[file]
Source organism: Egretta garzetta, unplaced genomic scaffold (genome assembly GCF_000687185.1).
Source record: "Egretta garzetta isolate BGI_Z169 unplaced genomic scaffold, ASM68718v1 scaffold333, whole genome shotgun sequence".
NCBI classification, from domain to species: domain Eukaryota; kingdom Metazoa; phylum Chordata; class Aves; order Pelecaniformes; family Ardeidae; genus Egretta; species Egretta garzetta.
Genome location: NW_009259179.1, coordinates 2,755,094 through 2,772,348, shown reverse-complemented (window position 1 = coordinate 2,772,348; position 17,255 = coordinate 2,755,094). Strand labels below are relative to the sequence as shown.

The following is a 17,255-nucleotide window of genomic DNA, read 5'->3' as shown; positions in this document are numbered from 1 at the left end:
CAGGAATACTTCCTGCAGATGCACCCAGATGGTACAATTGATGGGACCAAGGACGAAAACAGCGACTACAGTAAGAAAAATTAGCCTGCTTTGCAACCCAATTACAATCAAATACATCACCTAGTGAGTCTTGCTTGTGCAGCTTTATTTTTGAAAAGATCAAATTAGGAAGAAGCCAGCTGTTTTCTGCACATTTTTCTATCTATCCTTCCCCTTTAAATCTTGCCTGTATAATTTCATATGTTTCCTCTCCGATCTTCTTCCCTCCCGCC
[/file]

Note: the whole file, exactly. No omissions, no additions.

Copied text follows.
Source organism: Egretta garzetta, unplaced genomic scaffold (genome assembly GCF_000687185.1).
Source record: "Egretta garzetta isolate BGI_Z169 unplaced genomic scaffold, ASM68718v1 scaffold333, whole genome shotgun sequence".
NCBI classification, from domain to species: domain Eukaryota; kingdom Metazoa; phylum Chordata; class Aves; order Pelecaniformes; family Ardeidae; genus Egretta; species Egretta garzetta.
Genome location: NW_009259179.1, coordinates 2,755,094 through 2,772,348, shown reverse-complemented (window position 1 = coordinate 2,772,348; position 17,255 = coordinate 2,755,094). Strand labels below are relative to the sequence as shown.

The following is a 17,255-nucleotide window of genomic DNA, read 5'->3' as shown; positions in this document are numbered from 1 at the left end:
CAGGAATACTTCCTGCAGATGCACCCAGATGGTACAATTGATGGGACCAAGGACGAAAACAGCGACTACAGTAAGAAAAATTAGCCTGCTTTGCAACCCAATTACAATCAAATACATCACCTAGTGAGTCTTGCTTGTGCAGCTTTATTTTTGAAAAGATCAAATTAGGAAGAAGCCAGCTGTTTTCTGCACATTTTTCTATCTATCCTTCCCCTTTAAATCTTGCCTGTATAATTTCATATGTTTCCTCTCCGATCTTCTTCCCTCCCGCC